The South Bend Tribune from South Bend, Indiana on May 8, 1908 · 1
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The South Bend Tribune from South Bend, Indiana · 1

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South Bend, Indiana
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Friday, May 8, 1908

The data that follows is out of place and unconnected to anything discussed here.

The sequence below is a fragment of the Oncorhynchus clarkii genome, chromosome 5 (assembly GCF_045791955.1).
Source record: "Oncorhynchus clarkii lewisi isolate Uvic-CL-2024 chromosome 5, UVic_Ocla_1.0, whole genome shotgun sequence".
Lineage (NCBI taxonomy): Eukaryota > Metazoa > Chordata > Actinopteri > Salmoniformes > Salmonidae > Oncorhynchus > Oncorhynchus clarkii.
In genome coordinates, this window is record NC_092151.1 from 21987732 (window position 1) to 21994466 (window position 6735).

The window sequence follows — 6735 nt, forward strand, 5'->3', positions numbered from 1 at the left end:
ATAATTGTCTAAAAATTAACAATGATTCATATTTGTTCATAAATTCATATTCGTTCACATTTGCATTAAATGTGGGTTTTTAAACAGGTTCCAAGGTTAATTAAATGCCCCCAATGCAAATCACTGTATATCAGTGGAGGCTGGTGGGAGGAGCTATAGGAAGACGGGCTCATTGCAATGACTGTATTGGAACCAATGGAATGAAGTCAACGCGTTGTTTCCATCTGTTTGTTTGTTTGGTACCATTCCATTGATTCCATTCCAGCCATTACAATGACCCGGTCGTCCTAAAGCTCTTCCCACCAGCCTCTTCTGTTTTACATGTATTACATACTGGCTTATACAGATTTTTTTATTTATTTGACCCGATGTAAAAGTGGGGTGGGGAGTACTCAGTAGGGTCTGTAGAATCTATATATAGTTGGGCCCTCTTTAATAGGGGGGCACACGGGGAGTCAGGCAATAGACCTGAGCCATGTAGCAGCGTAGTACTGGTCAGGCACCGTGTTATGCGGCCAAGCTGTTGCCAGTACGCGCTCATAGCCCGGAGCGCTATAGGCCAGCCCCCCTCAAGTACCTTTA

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r ! 1 - i Thursdafs Circulation, mis issue conmns SIXTEEli PACES. THIETY-FIFTII YZAE. SOUTH BEND, INDIANA, r EVENING, MAY 1908. PEItX TWO CENTS. 1 i. - - i ATLANTA, CA., SWEPT BY Flip; FINANCIAL LOSS IS $1, TWO SOLID SQUARES IN BEAUTIFUL SOUTHERN CITY ARE DESTROYED BY EARLY MORNING FIRE THAT : THREATENED TO DOOM TERMINAL HOTEL Blaze Starts In Bakery at 3:30 Quickly That Entire Block is Arrival of Firemen Poor sponsible for Jjy AseaelaUa' Praee. ATLANTA, GaV May I, Two solid business blocks of Atlanta are In ruin to-day a th result of a Are which threatened for a tlm to carry It destruction through tha business action of the city and perhaps wipe out tha entire down town district. Tha flra loaa may b conservatively estimated at $1,600,000. The Terminal hotel one of the larg-st in the city, la a mass of bricks. It had on Its register 200 guests when tha fire started, a block away. Every one escaped. - r Near by wen several other ' small hotels, but In these there was no loss of' life, nor was there any In the Terminal hotel. -r : In Bakery The Are started In the Schlessinger-Meyer Baking company, Madison and Nelson streets, at 8:30 this morning, and within a few minutes the building "was In flames. The wagons bad. Just itarted away with their early morning - load of bake stuff " when the alarm was given and an attempt was made to start the electric elevator In the 8chlesslnger building to awaken the employes asjeulherf J$0$Xt Sailed to respond to the starting raech-L.'.Um and the fire authorities believe the Jlre may have been due to soma defect-in this electric elevator. When the first Are companiea ar rived the building was a mass of dames. Chief Cummlngs Immediately turned In a- general alarm. Flames were shooting from every window of tha big building that rah the entire block from Nelson to Mitchell street on Madison and were leaping high In 'the air from tha middle of tha building. - Water Pressure la Poor. Tha water pressure- waa poor and. try as they , could, the 'firemen could not get a stream that would carry above the second floor. Half an hour after tha fire started threatening walla made it necessary to remove engines on the Mitchell street side of the Schlesstnger building and BO firemen .'with streams of water, playing upon them dragged the machines to a place of safety. Meanwhile high power trolley and electric light wires were falling everywhere, parts of walls were dropping out and with the high wind prevailing the flames' were shot across the street to the Terminal hotel, which acted as a sort of flue for the fire. Floor after floor of tha Terminal ho- .tel waa soon ablase. Firemen Fight Hard. ' The firemen were fought back until they were In tha rear of the Terminal hotel, where lack of water again retarded any effort to check the flra. Within half an hour the walls and roof or the hotel had fallen in. Spreading from Madison atreet to Nelson street, the One ate la way Into the Liquid . Carbonic romnaBY structure, a five story building, to the east, and wlthtn . a short space of time there1 were two terrific" explosions hlch seemed to carry all retaining walls and the roof of this building to the basement. Next to the carbonic company's building was the Inman block, which faced on Forsyth street. This building was a three story lutldlng extendlci from Kelson street on Forsyth north to Mitchell,' and contained nine or 10 business concerns. A narrow alley sep-arted the Inman blocl: from the flra and it was . soon a mass of flames. Fire company after fire company was drawn away from other spots and their combined forces pi; d here, for it waa at this point tha lira was to be stopped from crossing Mitchell and Forsyth and burning further Into the city. Other Hotele In FWa Path. East of - tha- Terminal hotel, .on Mitchell street, waa the Marion hotel annex and ChUds hoteL The flra . stopped after ruining? the latter hotel. Across the street postofflca station B, 500,000 BUSINESS SECTION! ! BURNS (TO GROUND O'clock nd Spreads I so Raging Furnace Before Water Pressure Re Much Damage. the most Important tub-nuMorf In tha city, the South Muspnderl com- pany, tha f j Southern llandkvrchlei Manufacturing company, f the Ueorg1a Vehicle company, tha Pjedmdnt Hat company and McClure's $0 cent store all fell awaf; pike so man; cigar boxes. Mitchell Street from Madison avenue to Forsyth ;sreet was ofle great fur- : i i nace, flames ihootlng across the street from either jslde. with ..falling walls everywhere and danger I to fllfe and limb Imminent ut the firemen stuck to their work and did net draw back until they finally had to drpp their lose and fun for their! lives as j the last wall of the Piedmont llat company came dwn. leaving! a cliar space across a whole block wqere encejwas ill- one of the . business blocks of I the city. ! i f ! Several small hotels 4nd One large ' i ' i i ' one were reduced to hfaps jof brick i ! j i i and mortarf ,-.ore diyllgftt. Four business block were wrrcked and) the fire ate: Its way in all direct tons. The block bounded by Madison, S'orsythe, Nelson and j Mitchell streets was totally destroyed. When thef firfmen reached the; scene on the.,flfst alarm they found j themselves Handicapped with low water pressure and thli sit- faatrori' yn) nJt'rwRaM,ntntu 'afTgrt t o'clock, f The fire at that Ihour was wiping j business blocks! in the direction of the center of the j city and threatening! the entire I business dis trict. 1 i ;-. .: ; I j . Half an hour afterward t&e Schles- lnger building was In! ruins and tha Terminal 'hotel, half a block fewayj, waa blazing, while the fotr story I brick building between the SchleSlnger and tha hotel structure was in flames. liy I o'clock tha hotel guests had been hurried from thflr rboms An hour later there was not a brick 'above the foundations of the Terminal ho ; a 3 i tel. In tha hotel were a dumber of cartridges,' which from time ta time exploded, until the firemen drove the spectators i into the terminal station. 600 yards away. So far as; known no one was! seriously Injlred In the fire, CM i ' I limmn Block Destroyed. The; Inman block cm th corner of Mitchell land Forsyth streets, a brick structure j three stories In height and extending; from Mitfhell "to Nelson i i i f I i streets, caught fire about 7 ;o'clock and was destroyed. In tpis building were the Ctnjfal Bank anh Trust -company branch offices. There werle also nine business concerns here. They are Al- vernon iBros.. grocers: the -Binder , I. ? Frame ; j Manufacturing company; Hlrschberr. stationers; I Graton & .! S i i I Knight, manufacturers; Walker Cooley M Ufacturint; company. The Friedman hat Ifactoy, In a five storyj building on M &chell street, and the Mcpiure wholesale hpusej which was a depot for a large fivw cent store business. and whicn) 4 4lso on Mitchell Street, were destrfoy THREE YEAR OLD BOY; GOES 11,000 MILES - 1 f L I Travels Alone All !the ,Way From x South Africa taj Nev York. By AosUted Preaa., NEW li'ORK. Mayf . Having trav eled ail alone here front South Af-whore his ; njotherf died two Hca4 months ago. threef ycar-pld Wilfred Stevens.' whose father livs at Southampton L. L, arrived op board tha Teutonic in charge I of .a stewardess. It i has taken the Ichild six weeks to complete his 11.004 mile voyage and tn Uia time he had not j seen a face that he knew until his father greeted him! on the pier here. j IMPORTANT BILU PASSED. ! . 4 f T 1 House Afccspts Sunday Civil Appropri-1 ation Messura. By AaKated Pre, j - WASHINGTON. May . The house to-da passed the 'sundry1 civfl appropriation bill, tha consideration of which! waa completed yesterday. 'Si- i 1 I I PfCrokar'a Rfiedora Wins, Assactated rrsea 'I . I ' .' lr " v n A - - - - vi ma I LONDON. May Thd 1.000 , guinea stakes; at New Market to4day was won by Richard Crokera Rbodora- ! EVANS CLOSES HIS LONG SEA CAREER COMMANDS FLEET A3 MCTCALF REVIEWS IT. THOUSANDS SEE SIGHT San Francisco Turns Out Hundreds ef Speetaters ta Una Banks af Golden Osts as Combined Squadrons ars Inspected Vf THssns's lpelsl rU. MAN FRANCIHCO, Mayj . Tlear Admiral Evina to-dsy performed his last public- duty aa commander In chief of tha combined squadrons of tha Atlantic and Paclflc fleets and when tha sun sets over tha gohden gsta this evening, tha famous sailor will pratlrally have retired to private Ufa. Tha beginning of his last day In connection with a public "career began wnen ha hoarded his flsfshlp, the Connecticut,! to prepare for tha review of tha fleet by Secretary of Navy Victor II. Metcalf. I The review began at 1 o'clock when the naval secretary in the illttle gunboat, Torktown. with the secretary's white anchored flag at the malntruck put out from Oakland to move up and down the four lines of wsrsjilps, cruisers and toped o boat destroyers. Admiral Evans Is relinquishing com mand of the fleet at this time at his own request and because of ill health. He will not be placed on (the retired list until August and will I remain on waiting orders until! that time at his home in Washington. Rear Admiral Thomas, now second In command, will resume his place as "senior officer present" during Saturday and on Sun day, on May 10, becomes actually and In his Own right the commander In chief of the Atlantic fleet, j On May 1 15 Admiral Thomas Is to be. relieved' at his own request, and then Rear 'Admiral Charles 8, Sperry, now commanding the fourth division of the Atlantic fleet, will ifly"hls flag from the f Connecticut and assume command to take the 16 jworld-gird-Itna- battleships on the remainder of the cruise, i While hundreds of thousands of people gazed upon the spectacle from every point of vantage I along the water front. Secretary ofj the Navy Metcalf today reviewed the combined Atlantic and Pacific - fleets . in San Francisco bay. The review was by all I ddarJtfijiaostJre of the Uuitf3rrandl power of the Awia raT7 ever wuneseea ana was smallj wonder that the eyes of , the naval secretary, the executive dl- rccior w una great eea-ngniing ma- hinf'r""n,t? w.Ith prlf n? hat his fellow iCallforniana expressed their , approbation in deafening- cheers. Spick and span; with gleaming paint and shlninsr brass, with every man at his post of duty, the vessels of war passed before Secretary Metcalf land boomed forth a thunderoua salute- in hie honor. Banquet for Metcalf. This evening Secretary! Metcalf and the admirals of the fleet Will be the guests of honor at the San Francisco banquet at the St. Francis, which promises to be the greatest function of its kind ever held on the coast. There will be more than 600 at the dinner, which will cost 120 per plate. While the officers are dining, the sailors wilt continue their athletic carnival In the naval pavlllort to-night. To-day's review 1 doubly memorable, as marking the official ! close of the naval career of Rear Admiral "Fighting Hob"; Evans. Although Evans will not reacn the statutory age for retire ment 6, years until Aug. 18. the tlon at St. Louis that nominated Wll-condltlon; of his health forbids further! Ham McKlnley. i activity, i Rear Admiral Thomas will be In command of the fleet during Its stay on the coast, but to jltcar Admiral Sperry Will be given the honor of taking the "big sixteen"! back to tha AtiantU'j coast by circling the globe. The Pacific fleet, which took Dart In to-day's, review, will sail to-morrow for the f south ' to carry out a programme! of drills, maneuvers and- exercises, i To-morrow will be Oakland day. when the festivities incident to the visit of the fleet will be temporarily transferred to that cltyj On Sunday there Will be special sen-Ices in all the churches and In the naval pavilion. all for Enlisted Men. 1 In addition to a grand ball for the enlisted men on Tuesday night, dally athletic meets and other amusements, a number of trips are Scheduled for next week. The programme of the sightseeing committee is an extensive one and Includes the following events: Monday. May 11 Automobile run through the city for Secretary Metcalf. l.,n -..!- I ,,. -i 7J 1 ' iivji a ana i uincrn ui nr nee i. cioservauon i car rides -for x.eoo enlisted men, starting- from Ferry building at 8:30 a. m., 11 a. m., 1:J0 p. m. and 4 p. m. Tuesday. May 12-rExcurslon to Vallejo for 400 officers and men of the fleet. i Wednesday, May lJWTrip to Mount Taraalpnls and Mulrj woods, with luncheon at Moutn Tamalpals. for 200 officers of the fleet, j Car rides for 1.000 enlisted men as on Monday. Trip 1 Indiana Republican Platform Planks REPUBLICAN LEGISLATION IN INDIANA. The republican party for twelve years ibas been intrusted by increasing majorities with the entire administration and control of tha public affairs of our state. During this period the executive and judicial departments have enforced the laws justly and impartially, while toe legislative department frrwvl af tVlA ruwml flf th l. The labor commission. 2. 3. 4. 5. 6. 7. Railway commission County and township The factory and mine Tne private banking law. ;-The depository law fonall public funds. Laws turning all fees into the treasury and paying salaries only to public officers. :f Coating and regulating trust com- panies. -- j 8. . ! 11 I an aas to San Jose , for 600 fleet, with errand ball. officers of the in . the evening. Thursday. May 14 t-Bericeiey cay. Friday, May 16 Car rides for 1.000 enlisted men as on Monday and Wednesday, j Saturday. May 1 Santa Rosa day. Excursion to Santa Rosa for SS officers and 1764nen. Second trip to Mount Tamalpats and. Muir woods for 200 officers. j FERRIS CONFESSES TO SERIOUS CRIME Youna Italian Admits Dynamiting , Burlington Train. Br Aaaoelated PrM.. BUTTE, MonL. May I. In a detailed confession Lewis Ferris, tha young Italian who dynamited the Burlington train near Bird Friday night In which, two men lost their Uvea, tells of breaking tha lock on tha j powder bouse of tha West Olive branch mine with a tons, stealing 40 sticks of dynamite and placing tha entire amount on tha tracks. ! , Ferris watched tha explosion which wrecked tha train and then assisted tha conductor of tha train In summoning aid. He yesterday piloted tha police about tha scene of tha explosion and to tha powder house, axplalnlng how ha stole tha ! powder and his method of wrecking tha train. His story concerning-thai theft of tha powder has been corroborated. Ferris declares that ha alona la to blame for tha dynamiting and claims that heswas Intoxicated at the time. From evidence In! possession of the police. It Is believed that Ferris at tempted the holdup of tha Northern Coast limited of the Northern Pacific about 10 daye sg0i at Welch's Spur, just east of Butte, j NAT U. HILL DIES AT INDIANAPOLIS FORMER 8TATE TREASURER FORESAW END. Asked Attendants If Ail Hope Waa Gone and Than Passed Into Everlasting Sleep. By Associated Fresa. INDIANAPOLIS, May 8. Nat TJ. Hill, former treasurer of state, died this morning in an Indianapolis hospital. Death resulted from a disease of the bladder, for jwhlch he underwent an ODeratlon. ' I Twenty minutes! before death came Mr. Hill spoke to lone of the hospital attendants. j "Am I dying: 7" hie asked. "You'll have to make a brave fight," answered the attendant. "Well, boys, stand by me, said tha dying , man. Those were bis last the bladder, was the condition found bv the physicians. Mr. Hill was !6 years old. He Brved as state treasurer two terms, from Jan. l. 1093., to Jan. 1, 1907. Mr. H1! waa born m Cay township ln 152. He attended the public Bchools of BrasiLi At 1 he attended the academy at; Ladoga for two years. In 1870 he entered the state university, finishing- one yar there and then going to Howard college, at Kokoml. In 1872 he rf turned to the rtate university; graduating from the literary department in 187S and from the law department the following year. He practiced law for two years at nrssll In partnership with J. A. McNutt. In December, 1878, he mar- rled Miss Anna M. Dusklrk, daughter of Judge George A. Buskirk. of Blooming-ton. .; Locating In nloomington he became a director of thei First National bank. At the tlmA of his election as state treasurer, he had been president of the Institution for 13 years. In politics Mr.: Hill held the offices of county chairman and district chairman. He Was a delegate to the convention at Minneapolis that nomi nated Gen. Harrison, and the.conven Funeral! on Monday. Br Atwx-lstrd l'rr; BLOOM INOTQN'. Ind.. May 8. The . funeral of Nat V. Hill, probably the ; largest ever held in Bloomlngton. will take place Monday morning at 10 o clock. Many prominent citizens of the state are cxpectel to be present at the services In College Avenue Methodist church. THE WEATHER. Gorrrnmnat Observation. By Aaaot-tated IraS. CH1CAOO. May j . Foreraata until T P. in. Saturday ronow For Indiana Dartly cloudy. -Showers to-night; Saturday Uircr Mlrhlsani Threatening with rain to-nlcht and Doaatbly la eaat oortion Bal urday. j . Loral j Obaerratlaa. Tha Tribune's self-registering thermom eter indicated 4( j degrees above sero at . " " M..tuW ekla wnne lea ss maslmtlm t m m r a tun yesterday . aooye sero at 4 p. m.. minimum 47 at a. m. BATE TBI ;TKXBCXZ FOIXOW TOC la artmagtag for your sammer -tlon So not-' fall. Vetera Waring home, to order Tha Tribune to follow yea. It wUI be mailed to any aadree ta the Valted Btates and oatalde of Soath Bead, poet ae prepaid, tor It easts a rek. ; The addreea wUI ba changed as often as desired. Bead orders to the jtmlattoa department; telephone 87 a. nas enacted many important measures at toe will and lor tne a wa men) nn' 9. 10. 11. 12. and rate laws. reform laws. inspection law. 13. 14. liquors. GERMAN PR1I1CE IS Ill ACTUAL ARREST PHILIP ZU EULENBERQ FACES DISGRACE. UNDER SERIOUS CHARGE Taken From Sick Bed ta Charity Hospital In AmbulanceOutcome May Mean Irretrievable Ruin for Emperor's Friend. By assoctstsd Press. BERLIN. May t. Prlnca rhlllp Zu Eulenberg waa to-day placed und"r actual arrest, Tha crown prosecutor took this step aa a result of the testimony given by two men at tha prince's bedside yesterday to tha effect that Irlnce Zu Eulenberg had been guilty of wrongful actions with them SB years ago. Prlnca Zu Kulenberg waa Involved In tha court scandal In Berlin that grew out of tha charges brought by Maalmallan Harden, editor of Die Zukunet last summer. At tha second Harden trial tha court declared that all the. charges made by Harden were absolutely without foundation. After the conclusion of the Harden case the public prosecutor sttrted proceedings against Zu Eulenberg and the arrest of to-day la the outcome. May Mean Ruin. The prince was taken Into custody at his castle at ueoenoera; ana brought In an ambulance automobile 40 miles to the charity hospital, where he was detained pending a further Investigation of the charge of perjury made against him. . The prince's arrest' Is taken to mean the Irretrievable ruin of this brilliant man. who was at one time a confidential friend of Emperor William. The prince had been nearer to his majesty during the greater part of hlg reign than any other German sub ject. He might have been cnancei-W of the empire If he bad not re fused the i res-ponsioiuty inciaent o this post. This he did possibly because stories of secret misconduct have long i been circulating againat him. an much so that he haa lived on the brink of disclosure for the past 10 years. He voluntarily gave up the po sition of German amoassaoor at vicuna in 102 "because ; as was commonly gosslpped, at the time, a rroup of his enemies threatened j him with, exposure. , 1 Often Seen With Emperor. After resigning at Vienna the prince re-turned to Berlmrwhor he was seen often with the emperor. The statement that Prince 5Su Eulenberg ad-vliM-d the emperor tn political matters hag been made by men who sought to displace the. prince in the Imperial confidence by Intimating that there was danger to the state In the alleged fact that the emperor turned from his constitutional advisers to a friend behind a screen who wss responsible to no one but his majesty. FALLS OVER DEAD BODY. George Method Finds tha Remaine of 8imon Delcamp. The Trnune"s Hpeclal fervtoe. GOSHEN. Ind.. May 8. Early this morning when George Method was walking through the woods on the C. A. Stover, farm, near MUlersburg. he stumbled upon the dead body of Simon Delcamp, 6 years old, and a civil war veteran. Pelcamp left his sister's home yes-terda' afternoon to go fishing and the last seen of him alive was last evening when he was sitting on the banks or the Elkhart river. When he wasJUmnd thla morning ha was grasping a fish pole in one hand and a string of fish In the other and had fallen face downward. Heart disease was the cause of hl sudden death. SENDS YOUTH TO PRISON Emory Anderson, of Plymouth, Ind., Given Ten Years. By Trlbuno'e ft eclal HorrU . PLYMOUTH, Ind., May g. Emory Anderson, 17 years of age, yesterday In the circuit court pleaded guilty to a charge of burglary an 1 was sentenc ed to the JeffersonvlUe prison for a term of from 10 to 20 years. Anderson who la a Swede, is an Intelligent looklnr boy. Developments proved that he is experienced In crime and Is wanted elsewhere for thefts and robberies. Assault Victim Dies. By Associated Preeo. MINDEN. Neb., May 8. Pearl Taylor, who was assaulted more than a week ago by her brother-in-law, Bart Taylor, died to-day. Taylor escaped. Japanese Troops for Cores. By Associated Press. TOKIO, May , . The 23rd and 27th regiments of infantry will proceed to Cores on May 14. to cope in any possible, emergency. Regulating insurance companies. Pure food and drug laws. Anti-trust and monopoly laws. Laws securing nonpartisan management of our benevolent, reformatory and penal institutions. Mortgage exemption laws. Laws giving the people in their several localities power to prevent the sale of TWO IRE BODIES RECOVERED FROM (MESS CRUEL F ARM LAPORTPS ATROCIOUS MYSTERY PROMISES TO DE-. VEL0P INTO MOST GIGANTIC MURDER PLOT THAT WORLD HAS KNOWN. WOMAN'S VICTIMS NOW NUMBER FIFTEEN Search for Remains Continues Smutzer Who Expects to Find More Skeletons Private Detectives1 are Called to Indiana City to Aid . in Investigation. The Truce's Special aervlr e, LAPOrtTE. Ind., May J, Tha most atrocious murder mystery of tha century is growing and to-day's develop ments promise to make tha Qunneaa home the biggest enamel farm that tha world has known. Two more victims of this arch-fiend and murderess were added to the already long string to-day when the skeletons of a man and a woman were dug tip within a stone's throw of the house in which Mrs. Ounness. with insidious art, wlli-ly lured them to their doom. The first body to be recovered to day was that of a man. There was nothing left of the remains except the skeleton and this as In all other Instances, showed that before burial it had been decapitated and dismem bered. An examination jof the skull indicated; that the person had been struck with a sharp hammer. The hole is about one-half inch in diameter. This body was dug up about three feet below the surface of tha earth and was In an abandoned vault. Shortly after the recovery of the tenth body, the remains of another, the eleventh, was brought to the sur face It having been burled In the same hole with the first body. Although the remains have not been as care fully examined as they jwill be later, they are evidently those of a woman The Known Victims. If more bodies are found on the Gunnesg farm to-day fresh mysteries Will confront the authorities. Thus far only three oi tne n ooaiee from the ground have been Identified, Besides the three Gunnesg children the known victims arei JENNIE OLSON, the l-year-old fnatar daughter of Mrs. Gunness. ANDREW HELGELEIN. of Mans field. B. D. OLE O. BUOSBERO, of Iola Wla. Besldea the finding : of additional bodies the latest developments in the Gunness case are as follows: Measurements of corpse at first sup posed to be that of Mrs. ; Gunness show that body is that of much smaller woman. ijiDorte and Chicago police are now confident that Mrs. Gunness did not die In fire on her farm and that sne is alive. Hani of Olaf Budsberg. of lolo. Wis dentlfy remslns of one of victims of thosj of their father. ' Hwanhilda Gunness,' daughter of Mrs. Gunness' second husband, locat ed at Janesvllle. Wis., where she has .n hidden by relatives. Two female corpses sni those of six males yet remain unidentified. Despite the searching Investigations of the sheriff and the state's attrney there Is as almost no clew to th Identity of theae bodies. Their task Is complicated by th- fact that the bodies have been In the ground for at least 18 months. The rain having ceased, the diggers were put to work at an esrly hour. A soft spot under a pile of refuse was selected as the most promising place to begin operations. The digger had not b-en long at his task when he turned up a spade full of bones, and before nine o'clock the body, that of a full grown male, had been entirely exposed. The skeleton, which wis badly dlsatlculated. was scattered but the bonea were In a good state of preservation. It is believed that the body had been under ground about two years. The second skeleton wa found in the same place and directly underneath the nrt with an Intervening space of esrtli. The bones are much smaller and thought to be those of a woman. The skeleton also wag not In an articulated state, the tools of the diggers probably having to do with the bresklng and scattering of the smaller bones. Thoussnd People on Grounds. The news that digging operations were to be resumed to-dsy brought a large crowd of the curious idle seers to the scene. As early as 7 o'clock this morning buggies, hacks, wagons and s!l sorts of conveyances started for the farm and by 8 o'clock there were more than 1,000 people gathered on the place. people from adjacent and surrounding villages and visitors from far away cities made up the crowd that morbidly watched the diggers as they monotonously turned over the earth. When It was learned In thlj city that more bodies had ben found many more repaired to the c-r. . Search is Continued. When the rain ceased this morning the search for bodlfs was resumed. The sheriff to-day departed froro his usual custom of having several men at work with the spade and put only one man in that capacity. The predictions by the authorities that other bodies would be uncovered to-day drew large crowds to the Gunness farm. Wlh morbid curiosity they stood huddled in groups watching the digger. A more active spirit is manifested along the line of Investigation to-day than has been the esse since the discovery of the frightful atrocities committed at the Gunness farm. The sheriff waa astir at an early hour and too busy to talk to newspaper men. Prosecuting Attorney Smith was also hard at work and refused to say anything, It 1b said that detectives- have already taken hold and are ptcklng , apart whatever evidence they have gathered. Coroner Mack waa engaged unt J ly hour this morntng- taking tha Under Direction of Sheriff depositions of tha Iludsberg bora. Mad and Oscar it., and Kdwin cnapin, in Iola hardware merchant, who ac companied them. These documents re veal no facts which have not already Another Important witness againifi LamDhere. tha suspect .who la con fined tn the La ports county Jail, is said to have been found In a person named Purcell. It is said that he will bo brought In to-day. Ills testimony ia said to be along the same lines aa that of other witnesses who hava been secured. The ! arch murderess frequently changed her .'signature, some time Gunness and often writing it Guin ness. 1 Tha generally accepted spelH Ing in La port e, however. Is Gunness. Fearad an Investigation, j Cross-examination of Mrs. Bella Gunnesg before Justice Robert C Klncald. one week before the burn ing down of her home, came to light to-day as a most important fact in support of the theory that she fled from her home in fear an expose of her crimes or that aha committed suU cide fearing to face investigation. j Attorney H. W. Worden. who croea examined her. . represented Ray Lam phere, the carpenter now In Jail, In tha hearing before Justice Klncald when Mrs. Gunness had Lam ph ere arrested for trespass. . : In this cross-examination Attorney Worden asked the woman pointed, questions concerning tha deatha of her' two husbands. He wanted to know whether their lives were Insured;' whether she had collected the Insur-' ance : and whether she was suspected of blame for the deaths. I To.; every auestlon there was an oh Jectlon'and tha woman did not answer It because of her lawyer's objections Mrs. Gunness Shewed Fright. j ; Justice Klncald in telling of tha cross-examination aald: "The woman, when the first que "on were asked her waa composed. Then she trembled and was agitated as the questions became more numef-' ous. i The questions were leading and not relevant and at that time seemed somewhat Insulting- to th woman by Intimating that she killed her two hus bands for the Insurance. . i She protested aginst the c rose -ex amlnstlon snd left the stand agitated, which might, of course, be true of any decent woman resenting insinuations." Attorney Worden, who Is now taking up Lampheres defense, declares that' the cross-examination was car rled on like any Investigation and that when his questions were not answered he made them bolder and more direct accusations, at which the woman waa Islbly affected. i It was a few days after this cross exmjnstlon that she made her will and during the week between that cross-examlntlon and the fire at tha homa she hunted for Lemphere and wanted to see him. Kept Children Prom Cell sr. The thrashing of her children on tha day before the fire which waa explained In such a way ss having been caused because they wished to visit the; cellar Is now declared to be Important. Attorney Worden believes that the body of the women who was burned with the children was stored In the cellar In preparation for tha burning of the home. "The children were beaten evidently because there was something In that cellar which she did not want them to see," said Attorney Worden. "It wi a substitute corpse left behind as that of Mrs. Gunness. Mrs. Gunness fled because she feared an expose." Lixxie 8mith 8upected. Mrs. Lizzie Smith, at whose homa Ray Lamplwre is alleged to have spent the night of the Gunness fire, was placed under police surveillance thla afternoon. Mrs. Smith Is alleged to have hired a rig from a down town livery stable here about 1:20 o'clock on the night of the Gunm-ss fire and it is believed that she drove Ray Lamphere from her house to the Gun-nes farm assisted him In setting- fira to the house and then enabled him to prove an alibi by driving him back to the town. This has not been proved, however, but It was feared that she might lesve town and so she Is being held as a valuable witness for tha ' state. Mrs. Gunness on Her Knees. The picking up of the threads which connect lamphere with the mystery cf the death house, the sheriffs assistant. Roy Marr, to-day discovered a nw witness In the person cf Petr Co'son. who gave to Pron-cutor Pmtth evidence which tends to prove that Lamphere had attempted to b!akmail the woman. Colson says that Lam-pfcere told him that Mrs. Gunners was Irt his power. "I made her get down on her knees last night," sail Lamihere to Col-son. I "I am going to make hc-r gtt down to-night again un!m h r'-'- "i some money. I must have money.- ; Another man w r . . .-a egp-ct wlJJ shed llsrht on the fi'irtr.ej. tragedies Is Emil Greening. former hlrd man at tne farm, who is now living at 305 W-st R no street. Oklahoma City, Okla. Ieputy Sheriff Marr wrot to that addrt-ss t'-dav a.tng Greening to return here at once. Greening's mother ssserts that her son told her that the night before Jennie Olaon disappeared in November, 104. two persons went to the Gunness Ni-.. tn rondnct the girl to the train. At least that Is the explanation which '. ". lii'nsrf-n -r.af''- to Grt-ening. Greening said that the strangers wer both men. although one was dress- " ed in woman's garments. Mrs. Gunness told Greening that they were a professor and his wife from a school A - .r J; .... -, :: j :.- - ... . - i i . . - - - : ! I 1 i 1 I I s -M I I : ; ! " : '--!.- - , : ... . . I . -il- " i . ;